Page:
>Last night I saw the American Shakespeare Center production of The Life of King Henry the Fifth. Evan Hoffmann was excellent as the charismatic Henry, and the eloquent speeches were incredibly moving, including this one:
If we are mark’d to die, we are enow
To do our country loss; and if to live,
The fewer men, the greater share of honour.
God’s will! I pray thee, wish not one man more.
By Jove, I am not covetous for gold,
Nor care I who doth feed upon my cost;
It yearns me not if men my garments wear;
Such outward things dwell not in my desires:
But if it be a sin to covet honour,
I am the most offending soul alive.
No, faith, my coz, wish not a man from England:
God’s peace! I would not lose so great an honour
As one man more, methinks, would share from me
For the best hope I have. O, do not wish one more!
Rather proclaim it, Westmoreland, through my host,
That he which hath no stomach to this fight,
Let him depart; his passport shall be made
And crowns for convoy put into his purse:
We would not die in that man’s company
That fears his fellowship to die with us.
This day is called the feast of Crispian:
He that outlives this day, and comes safe home,
Will stand a tip-toe when the day is named,
And rouse him at the name of Crispian.
He that shall live this day, and see old age,
Will yearly on the vigil feast his neighbours,
And say ‘To-morrow is Saint Crispian:’
Then will he strip his sleeve and show his scars.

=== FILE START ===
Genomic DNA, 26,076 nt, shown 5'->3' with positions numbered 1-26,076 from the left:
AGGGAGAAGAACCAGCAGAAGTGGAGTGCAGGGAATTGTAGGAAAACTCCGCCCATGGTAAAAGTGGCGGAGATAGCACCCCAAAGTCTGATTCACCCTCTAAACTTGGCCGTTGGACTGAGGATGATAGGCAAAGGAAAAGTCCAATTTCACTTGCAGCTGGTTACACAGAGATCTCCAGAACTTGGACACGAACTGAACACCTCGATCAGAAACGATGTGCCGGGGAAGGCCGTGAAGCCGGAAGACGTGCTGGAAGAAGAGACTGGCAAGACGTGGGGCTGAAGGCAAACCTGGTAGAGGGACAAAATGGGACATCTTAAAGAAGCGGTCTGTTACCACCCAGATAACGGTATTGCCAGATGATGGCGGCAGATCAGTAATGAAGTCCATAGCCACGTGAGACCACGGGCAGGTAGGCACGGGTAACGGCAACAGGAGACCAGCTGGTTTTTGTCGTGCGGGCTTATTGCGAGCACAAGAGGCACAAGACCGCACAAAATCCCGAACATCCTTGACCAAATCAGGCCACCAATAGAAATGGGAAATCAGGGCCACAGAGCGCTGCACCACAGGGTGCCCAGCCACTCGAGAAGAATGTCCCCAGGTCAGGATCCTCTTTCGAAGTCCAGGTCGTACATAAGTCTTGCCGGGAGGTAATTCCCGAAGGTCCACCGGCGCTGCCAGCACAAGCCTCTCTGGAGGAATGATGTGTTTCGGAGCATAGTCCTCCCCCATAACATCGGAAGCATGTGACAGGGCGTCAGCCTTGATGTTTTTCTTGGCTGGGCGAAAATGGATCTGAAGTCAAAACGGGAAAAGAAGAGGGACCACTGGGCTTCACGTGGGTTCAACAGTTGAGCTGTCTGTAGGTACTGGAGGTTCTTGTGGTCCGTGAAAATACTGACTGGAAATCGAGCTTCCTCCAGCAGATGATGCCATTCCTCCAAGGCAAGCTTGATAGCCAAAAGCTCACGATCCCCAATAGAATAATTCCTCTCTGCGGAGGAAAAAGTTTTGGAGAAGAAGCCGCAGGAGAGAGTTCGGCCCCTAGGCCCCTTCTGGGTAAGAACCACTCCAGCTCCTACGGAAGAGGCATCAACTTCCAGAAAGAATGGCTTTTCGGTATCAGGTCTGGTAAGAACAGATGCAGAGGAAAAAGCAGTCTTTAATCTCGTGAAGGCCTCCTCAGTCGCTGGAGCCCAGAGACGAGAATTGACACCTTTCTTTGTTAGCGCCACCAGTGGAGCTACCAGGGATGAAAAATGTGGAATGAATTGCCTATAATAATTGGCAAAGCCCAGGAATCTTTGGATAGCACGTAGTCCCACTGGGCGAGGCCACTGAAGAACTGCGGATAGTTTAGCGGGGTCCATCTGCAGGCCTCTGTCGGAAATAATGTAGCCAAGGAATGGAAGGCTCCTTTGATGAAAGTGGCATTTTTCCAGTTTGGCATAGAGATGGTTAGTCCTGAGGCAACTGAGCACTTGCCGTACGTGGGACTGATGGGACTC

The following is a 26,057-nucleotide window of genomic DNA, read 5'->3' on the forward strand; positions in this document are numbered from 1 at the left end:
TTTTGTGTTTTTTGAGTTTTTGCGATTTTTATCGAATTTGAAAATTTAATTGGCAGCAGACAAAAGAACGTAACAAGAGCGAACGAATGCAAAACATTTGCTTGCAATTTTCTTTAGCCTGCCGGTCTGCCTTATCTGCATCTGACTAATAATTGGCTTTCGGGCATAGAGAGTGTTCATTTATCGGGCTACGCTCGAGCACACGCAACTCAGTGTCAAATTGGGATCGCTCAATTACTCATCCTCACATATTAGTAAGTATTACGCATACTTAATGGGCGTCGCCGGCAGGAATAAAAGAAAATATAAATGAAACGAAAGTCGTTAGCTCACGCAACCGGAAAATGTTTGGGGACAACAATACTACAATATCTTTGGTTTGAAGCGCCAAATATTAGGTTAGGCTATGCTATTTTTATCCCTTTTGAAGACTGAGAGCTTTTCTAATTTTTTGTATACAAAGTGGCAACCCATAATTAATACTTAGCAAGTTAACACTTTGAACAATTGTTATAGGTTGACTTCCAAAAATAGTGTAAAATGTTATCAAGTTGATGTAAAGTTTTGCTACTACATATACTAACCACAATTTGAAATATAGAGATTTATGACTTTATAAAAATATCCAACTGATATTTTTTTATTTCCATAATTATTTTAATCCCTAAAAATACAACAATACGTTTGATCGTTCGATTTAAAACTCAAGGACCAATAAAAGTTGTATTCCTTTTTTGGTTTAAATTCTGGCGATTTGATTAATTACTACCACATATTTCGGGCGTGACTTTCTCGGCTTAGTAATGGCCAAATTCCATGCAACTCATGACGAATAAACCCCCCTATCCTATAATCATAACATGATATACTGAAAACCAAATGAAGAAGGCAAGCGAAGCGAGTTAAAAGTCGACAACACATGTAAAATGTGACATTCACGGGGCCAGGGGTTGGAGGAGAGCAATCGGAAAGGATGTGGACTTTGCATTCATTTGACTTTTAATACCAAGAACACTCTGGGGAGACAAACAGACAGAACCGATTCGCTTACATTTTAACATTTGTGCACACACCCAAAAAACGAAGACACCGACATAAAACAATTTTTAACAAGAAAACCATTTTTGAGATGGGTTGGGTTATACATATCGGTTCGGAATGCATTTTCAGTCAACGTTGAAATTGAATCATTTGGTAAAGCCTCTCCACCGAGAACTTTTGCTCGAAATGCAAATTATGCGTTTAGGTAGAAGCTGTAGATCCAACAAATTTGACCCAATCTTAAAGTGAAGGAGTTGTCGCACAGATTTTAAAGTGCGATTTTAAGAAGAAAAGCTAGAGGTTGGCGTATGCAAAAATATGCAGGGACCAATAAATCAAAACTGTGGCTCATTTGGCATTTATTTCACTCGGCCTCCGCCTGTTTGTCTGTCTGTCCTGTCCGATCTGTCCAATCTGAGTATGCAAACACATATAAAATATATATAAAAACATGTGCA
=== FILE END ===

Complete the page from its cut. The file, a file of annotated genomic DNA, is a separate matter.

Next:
And say ‘These wounds I had on Crispin’s day.’
Old men forget: yet all shall be forgot,
But he’ll remember with advantages
What feats he did that day: then shall our names.
Familiar in his mouth as household words
Harry the king, Bedford and Exeter,
Warwick and Talbot, Salisbury and Gloucester,
Be in their flowing cups freshly remember’d.
This story shall the good man teach his son;
And Crispin Crispian shall ne’er go by,
From this day to the ending of the world,
But we in it shall be remember’d;
We few, we happy few, we band of brothers;
For he to-day that sheds his blood with me
Shall be my brother; be he ne’er so vile,
This day shall gentle his condition:
And gentlemen in England now a-bed
Shall think themselves accursed they were not here,
And hold their manhoods cheap whiles any speaks
That fought with us upon Saint Crispin’s day.
The rest of the cast also did a great job, in a play that has nearly 50 characters, requiring doubling, tripling and quadrupling of parts for a company that has only 11 actors. The scene where Princess Katherine, played by Ellen Adair, learns English from her attendant Alice, played by Ginna Hoben, is hilariously done. Various Dukes and Earls were played by Scot Carson, Raffi Barsoumian, Paul Reisman, Daniel Kennedy, Christopher Seiler, Josh Carpenter, Chris Johnston, and Alisa Ledyard.
Henry V is the story of the Battle of Agincourt, which took place on October 25, 1415, in which a heavily outnumbered English army defeated the French. As the Director’s Notes say,
The play strongly suggests what a nation can achieve when it is united under a charismatic leader; yet Shakespeare doesn’t flinch from raising the whole question of the legality of Henry’s war, nor does he avert his eyes from the inevitable horrors that war brings in its wake.
Something to think about. Great play, great production.